Wall Street's main indexes have all tumbled to close well down as rattled investors continued to reposition themselves amid fears the US Federal Reserve's hawkish rate policy will help tip the country's economy into recession.
The Dow narrowly avoided ending more than 20 per cent lower than its January 4 record all-time closing peak of 36,799.64 points, meaning the blue-chip index did not attain a bear market label, according to a widely used definition.
The S&P 500 and the Nasdaq are already in a bear market.
After enjoying hefty gains for last two years, Wall Street has been rocked in 2022 by worries about a host of issues including the Ukraine conflict, the energy crisis in Europe, China's COVID-19 flare ups and tightening financial conditions across the globe.
A half dozen central banks including in the United States, United Kingdom, Sweden, Switzerland and Norway delivered rate hikes this week to fight inflation but it was the Fed's signal that it expects high US rates to last through 2023 that caught markets off guard.
"There had been some optimists out there saying that inflation may be coming under control but the Fed effectively told them to sit down and shut up," said David Russell, VP of market intelligence at TradeStation Group.
"The Fed is trying to rip the band-aid off, trying to kill inflation while the jobs market is still strong."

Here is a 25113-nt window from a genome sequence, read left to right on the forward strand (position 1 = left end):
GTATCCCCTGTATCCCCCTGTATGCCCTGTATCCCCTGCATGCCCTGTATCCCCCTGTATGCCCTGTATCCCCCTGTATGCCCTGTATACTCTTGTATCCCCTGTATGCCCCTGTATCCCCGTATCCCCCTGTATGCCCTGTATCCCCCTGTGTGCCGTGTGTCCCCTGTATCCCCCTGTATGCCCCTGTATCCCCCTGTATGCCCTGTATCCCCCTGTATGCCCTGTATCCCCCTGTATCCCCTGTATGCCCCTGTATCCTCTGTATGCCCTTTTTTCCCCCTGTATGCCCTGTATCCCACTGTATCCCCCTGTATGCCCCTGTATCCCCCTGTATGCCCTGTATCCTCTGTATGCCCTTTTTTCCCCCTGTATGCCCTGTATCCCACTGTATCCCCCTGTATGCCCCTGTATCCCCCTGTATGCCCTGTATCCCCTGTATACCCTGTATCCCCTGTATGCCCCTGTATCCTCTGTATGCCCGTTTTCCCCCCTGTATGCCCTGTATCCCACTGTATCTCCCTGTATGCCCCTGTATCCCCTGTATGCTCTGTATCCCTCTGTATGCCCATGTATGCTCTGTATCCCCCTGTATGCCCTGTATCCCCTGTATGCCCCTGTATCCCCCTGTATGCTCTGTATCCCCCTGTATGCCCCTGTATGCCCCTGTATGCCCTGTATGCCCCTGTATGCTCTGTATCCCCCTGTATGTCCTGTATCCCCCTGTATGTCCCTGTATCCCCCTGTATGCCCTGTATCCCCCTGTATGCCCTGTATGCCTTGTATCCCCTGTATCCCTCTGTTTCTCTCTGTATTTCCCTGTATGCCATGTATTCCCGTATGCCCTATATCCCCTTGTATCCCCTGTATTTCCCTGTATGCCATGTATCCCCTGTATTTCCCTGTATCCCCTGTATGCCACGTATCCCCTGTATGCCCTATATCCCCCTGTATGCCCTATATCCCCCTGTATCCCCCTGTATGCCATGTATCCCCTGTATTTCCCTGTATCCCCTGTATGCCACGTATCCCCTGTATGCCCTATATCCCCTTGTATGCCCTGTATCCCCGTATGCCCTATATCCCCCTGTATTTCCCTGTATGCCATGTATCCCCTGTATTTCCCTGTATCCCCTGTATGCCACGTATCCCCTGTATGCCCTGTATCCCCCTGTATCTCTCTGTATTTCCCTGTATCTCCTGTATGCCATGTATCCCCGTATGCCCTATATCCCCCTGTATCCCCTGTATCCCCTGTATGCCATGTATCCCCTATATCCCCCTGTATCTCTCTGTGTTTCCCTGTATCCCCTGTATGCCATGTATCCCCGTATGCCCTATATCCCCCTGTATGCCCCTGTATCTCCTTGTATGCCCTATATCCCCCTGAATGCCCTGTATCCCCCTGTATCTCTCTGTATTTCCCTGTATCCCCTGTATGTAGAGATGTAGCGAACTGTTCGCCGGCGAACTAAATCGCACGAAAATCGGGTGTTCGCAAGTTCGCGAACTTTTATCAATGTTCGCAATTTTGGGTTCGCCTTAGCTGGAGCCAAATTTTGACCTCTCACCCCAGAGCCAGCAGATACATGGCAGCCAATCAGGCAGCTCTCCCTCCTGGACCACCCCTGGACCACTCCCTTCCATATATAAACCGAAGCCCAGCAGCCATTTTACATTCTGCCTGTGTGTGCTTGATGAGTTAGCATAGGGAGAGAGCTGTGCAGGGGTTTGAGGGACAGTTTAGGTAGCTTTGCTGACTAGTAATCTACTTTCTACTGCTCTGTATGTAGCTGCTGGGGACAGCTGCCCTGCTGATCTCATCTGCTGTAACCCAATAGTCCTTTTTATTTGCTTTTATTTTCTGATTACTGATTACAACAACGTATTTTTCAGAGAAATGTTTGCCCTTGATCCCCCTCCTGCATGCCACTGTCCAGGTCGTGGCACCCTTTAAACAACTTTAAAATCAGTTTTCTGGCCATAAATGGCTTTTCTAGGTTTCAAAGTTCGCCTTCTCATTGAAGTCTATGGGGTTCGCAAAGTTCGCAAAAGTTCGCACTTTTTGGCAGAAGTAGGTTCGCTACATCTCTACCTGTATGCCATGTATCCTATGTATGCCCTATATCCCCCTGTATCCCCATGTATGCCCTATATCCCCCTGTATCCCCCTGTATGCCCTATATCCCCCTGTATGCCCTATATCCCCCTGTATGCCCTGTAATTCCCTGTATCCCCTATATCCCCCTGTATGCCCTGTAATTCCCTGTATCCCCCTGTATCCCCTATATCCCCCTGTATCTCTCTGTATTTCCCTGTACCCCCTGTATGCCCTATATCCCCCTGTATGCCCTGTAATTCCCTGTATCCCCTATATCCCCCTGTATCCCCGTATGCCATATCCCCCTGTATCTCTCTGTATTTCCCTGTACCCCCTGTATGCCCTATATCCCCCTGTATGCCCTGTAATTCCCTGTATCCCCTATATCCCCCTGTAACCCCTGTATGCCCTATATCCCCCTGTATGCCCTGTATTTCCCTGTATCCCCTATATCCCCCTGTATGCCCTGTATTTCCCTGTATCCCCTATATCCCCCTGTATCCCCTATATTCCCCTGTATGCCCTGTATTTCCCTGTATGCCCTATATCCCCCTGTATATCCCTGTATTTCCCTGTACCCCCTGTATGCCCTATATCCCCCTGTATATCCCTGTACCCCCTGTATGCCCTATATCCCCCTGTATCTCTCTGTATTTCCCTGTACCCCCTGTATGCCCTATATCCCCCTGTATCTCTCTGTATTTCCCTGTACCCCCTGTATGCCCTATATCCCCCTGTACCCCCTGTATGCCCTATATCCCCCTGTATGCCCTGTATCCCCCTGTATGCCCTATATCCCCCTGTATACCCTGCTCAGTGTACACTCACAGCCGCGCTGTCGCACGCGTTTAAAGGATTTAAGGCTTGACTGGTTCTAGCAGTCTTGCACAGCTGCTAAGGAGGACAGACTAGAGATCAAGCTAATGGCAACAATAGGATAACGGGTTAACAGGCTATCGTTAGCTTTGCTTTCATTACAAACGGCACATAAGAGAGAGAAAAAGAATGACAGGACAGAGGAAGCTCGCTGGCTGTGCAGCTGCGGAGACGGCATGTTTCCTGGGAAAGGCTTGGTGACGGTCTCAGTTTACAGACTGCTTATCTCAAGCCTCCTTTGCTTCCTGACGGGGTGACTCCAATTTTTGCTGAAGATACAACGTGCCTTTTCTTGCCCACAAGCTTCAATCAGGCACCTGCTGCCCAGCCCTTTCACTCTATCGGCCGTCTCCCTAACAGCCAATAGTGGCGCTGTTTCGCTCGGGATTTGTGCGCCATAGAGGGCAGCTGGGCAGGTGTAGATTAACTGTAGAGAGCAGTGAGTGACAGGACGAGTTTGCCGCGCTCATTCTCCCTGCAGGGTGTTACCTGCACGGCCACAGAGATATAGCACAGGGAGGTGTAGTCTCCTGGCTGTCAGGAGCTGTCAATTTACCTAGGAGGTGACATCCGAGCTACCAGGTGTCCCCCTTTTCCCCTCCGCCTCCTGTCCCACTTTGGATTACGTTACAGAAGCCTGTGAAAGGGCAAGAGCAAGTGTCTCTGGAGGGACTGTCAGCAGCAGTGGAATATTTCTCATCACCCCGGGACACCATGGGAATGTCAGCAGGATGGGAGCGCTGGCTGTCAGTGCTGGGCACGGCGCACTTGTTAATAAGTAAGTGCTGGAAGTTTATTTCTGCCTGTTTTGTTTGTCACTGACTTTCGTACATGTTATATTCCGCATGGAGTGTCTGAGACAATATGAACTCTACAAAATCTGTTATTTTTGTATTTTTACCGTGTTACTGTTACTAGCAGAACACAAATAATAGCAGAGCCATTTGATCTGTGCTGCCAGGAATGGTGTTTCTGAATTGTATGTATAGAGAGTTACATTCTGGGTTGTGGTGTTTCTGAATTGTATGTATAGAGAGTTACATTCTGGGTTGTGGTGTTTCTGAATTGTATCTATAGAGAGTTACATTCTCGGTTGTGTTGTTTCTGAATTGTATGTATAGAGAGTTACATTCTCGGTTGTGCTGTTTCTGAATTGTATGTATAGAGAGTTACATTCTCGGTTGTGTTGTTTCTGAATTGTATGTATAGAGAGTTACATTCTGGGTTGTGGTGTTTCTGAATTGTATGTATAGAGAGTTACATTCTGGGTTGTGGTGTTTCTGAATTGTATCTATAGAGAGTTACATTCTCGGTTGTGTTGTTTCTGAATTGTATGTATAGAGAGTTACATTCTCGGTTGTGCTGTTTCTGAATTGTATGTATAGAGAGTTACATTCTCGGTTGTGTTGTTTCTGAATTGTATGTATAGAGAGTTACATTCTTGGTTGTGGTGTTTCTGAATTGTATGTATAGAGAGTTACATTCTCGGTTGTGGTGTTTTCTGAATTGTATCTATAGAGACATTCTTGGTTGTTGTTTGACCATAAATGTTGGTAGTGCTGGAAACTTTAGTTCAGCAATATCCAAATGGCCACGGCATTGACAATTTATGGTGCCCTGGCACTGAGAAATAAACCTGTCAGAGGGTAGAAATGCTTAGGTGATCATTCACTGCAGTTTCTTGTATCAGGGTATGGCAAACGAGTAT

Dire outlooks from a handful of companies have also added to woes in a seasonally weak period for markets.
Having withdrawn its earnings forecast last week, FedEx Corp outlined on Thursday cost cuts of up to $US2.7 billion ($A4.1 billion) after falling demand hammered first-quarter profits.
The delivery giant's stock slumped in Friday trading.
The S&P 500's estimated earnings growth for the third quarter is at 4.6 per cent down from 5.0 per cent last week, according to Refinitiv data.
Goldman Sachs cut its year-end target for the benchmark S&P 500 index by about 16 per cent to 3,600 points.
"We're having everyone reassess exactly how far the Fed will go, and that's troubling for the economy," said Ed Moya, senior market analyst at OANDA.
"It's becoming the base case scenario that this economy is going to have a hard landing, and that is a terrible environment for US stocks."
The S&P 500 lost 62.49 points, or 1.69 per cent, to end at 3,694.32 points, while the Nasdaq Composite lost 193.70 points, or 1.75 per cent, to 10,873.10 and the Dow Jones Industrial Average fell 473.55 points, or 1.57 per cent, to 29,603.13.
All three indexes also recorded sharp weekly losses.
All the 11 major S&P sectors declined, led by a slide in energy shares.
Oil and gas-related stocks were pummelled by the decline in crude prices, which fell in response to concerns about demand in a recessionary environment and the strong US dollar.
Oilfield services were particularly hit, with Halliburton Co, Schlumberger and Helmerich and Payne Inc slumping.
Rate-sensitive technology and growth stocks dropped with Alphabet Inc, Apple Inc, Amazon.com, Microsoft Corp and Tesla Inc all falling.
Shares of Costco Wholesale Corp dropped after the big-box retailer reported a fall in its fourth-quarter profit margins.
The CBOE volatility index, also known as Wall Street's fear gauge, rose to a three-month high.